An editorial in today’s New York Times criticized Michael Chertoff, Secretary of Homeland Security, for his lack of leadership in the area of chemical plant security. Chemical plants are one of the ways terrorists can attack the U. S. For example, an attack on a chlorine plant, releasing significant amounts of poison gas, could endanger thousands.
OSHA has regulations designed to reduce the chance of an accidental release of hazardous chemicals or of an explosion. However, these regulations are designed to protect against accidents, not deliberate acts. Many chemical plants have security plans and methods to protect against deliberate acts that would endanger the public. However, many plants do not have such protections, and the federal government has been slow to issue regulations to require them.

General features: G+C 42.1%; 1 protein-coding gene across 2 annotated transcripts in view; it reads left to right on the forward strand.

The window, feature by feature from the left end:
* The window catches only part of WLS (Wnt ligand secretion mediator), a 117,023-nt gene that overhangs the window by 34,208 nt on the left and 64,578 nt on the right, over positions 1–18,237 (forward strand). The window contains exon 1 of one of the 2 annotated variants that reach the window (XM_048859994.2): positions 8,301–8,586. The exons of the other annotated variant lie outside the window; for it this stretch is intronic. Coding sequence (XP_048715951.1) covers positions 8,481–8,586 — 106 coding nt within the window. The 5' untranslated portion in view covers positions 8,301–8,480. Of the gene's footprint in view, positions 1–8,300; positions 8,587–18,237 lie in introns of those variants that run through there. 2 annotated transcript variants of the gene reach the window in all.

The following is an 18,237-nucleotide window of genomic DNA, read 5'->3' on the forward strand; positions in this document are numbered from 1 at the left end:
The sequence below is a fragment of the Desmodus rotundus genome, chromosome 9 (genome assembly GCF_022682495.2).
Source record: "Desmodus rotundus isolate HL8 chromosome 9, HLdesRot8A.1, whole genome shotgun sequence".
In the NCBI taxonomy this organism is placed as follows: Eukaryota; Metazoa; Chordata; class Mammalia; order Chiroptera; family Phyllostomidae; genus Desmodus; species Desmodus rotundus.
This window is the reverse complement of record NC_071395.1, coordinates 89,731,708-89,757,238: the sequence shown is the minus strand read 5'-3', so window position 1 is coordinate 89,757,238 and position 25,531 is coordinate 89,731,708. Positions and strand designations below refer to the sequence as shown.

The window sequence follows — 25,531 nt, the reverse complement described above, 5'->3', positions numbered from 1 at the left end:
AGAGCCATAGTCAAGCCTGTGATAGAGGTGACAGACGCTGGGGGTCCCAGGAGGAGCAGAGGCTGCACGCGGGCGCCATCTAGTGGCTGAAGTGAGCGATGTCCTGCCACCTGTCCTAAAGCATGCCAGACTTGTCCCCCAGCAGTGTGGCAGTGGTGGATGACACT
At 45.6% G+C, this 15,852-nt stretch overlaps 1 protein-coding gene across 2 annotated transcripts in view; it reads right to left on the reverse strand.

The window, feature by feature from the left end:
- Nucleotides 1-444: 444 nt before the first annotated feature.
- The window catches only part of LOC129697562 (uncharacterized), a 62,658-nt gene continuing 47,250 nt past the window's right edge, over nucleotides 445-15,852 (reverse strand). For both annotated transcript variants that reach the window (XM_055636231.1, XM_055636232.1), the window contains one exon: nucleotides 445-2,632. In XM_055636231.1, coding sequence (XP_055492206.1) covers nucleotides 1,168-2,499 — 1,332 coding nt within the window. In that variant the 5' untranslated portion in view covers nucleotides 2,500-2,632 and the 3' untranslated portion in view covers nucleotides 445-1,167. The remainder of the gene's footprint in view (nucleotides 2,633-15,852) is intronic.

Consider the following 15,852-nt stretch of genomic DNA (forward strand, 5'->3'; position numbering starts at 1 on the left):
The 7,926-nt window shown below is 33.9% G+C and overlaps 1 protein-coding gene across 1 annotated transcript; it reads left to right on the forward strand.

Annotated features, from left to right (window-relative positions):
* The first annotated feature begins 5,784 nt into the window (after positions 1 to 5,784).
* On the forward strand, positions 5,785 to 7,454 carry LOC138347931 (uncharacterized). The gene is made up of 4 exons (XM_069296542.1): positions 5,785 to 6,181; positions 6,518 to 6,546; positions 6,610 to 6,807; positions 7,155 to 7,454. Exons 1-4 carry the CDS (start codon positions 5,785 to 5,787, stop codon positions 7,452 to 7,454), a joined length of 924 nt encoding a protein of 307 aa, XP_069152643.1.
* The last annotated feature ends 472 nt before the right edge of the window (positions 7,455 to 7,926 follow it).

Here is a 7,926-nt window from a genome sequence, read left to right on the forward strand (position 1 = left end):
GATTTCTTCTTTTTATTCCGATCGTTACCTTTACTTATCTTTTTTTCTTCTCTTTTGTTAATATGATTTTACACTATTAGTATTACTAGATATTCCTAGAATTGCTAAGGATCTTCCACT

In a speech to leaders of the chemical industry, Mr. Chertoff supported the concept of federal preemption of state regulations of chemical plants if the federal regulations were weaker.
According to the New York Times, "Mr. Chertoff seemed perfectly content to defer on key security matters to an industry that contributes heavily to Republican campaigns but has proved to be dangerously unwilling to take public safety seriously."
Senators Susan Collins and Joseph Lieberman, a Republican and a Democrat, have introduced a bill that would require the Department of Homeland Security to develop safety standards that would be mandatory for all chemical plants. This legislation is needed. But action will still be required by Homeland Security to write and enforce the regulations.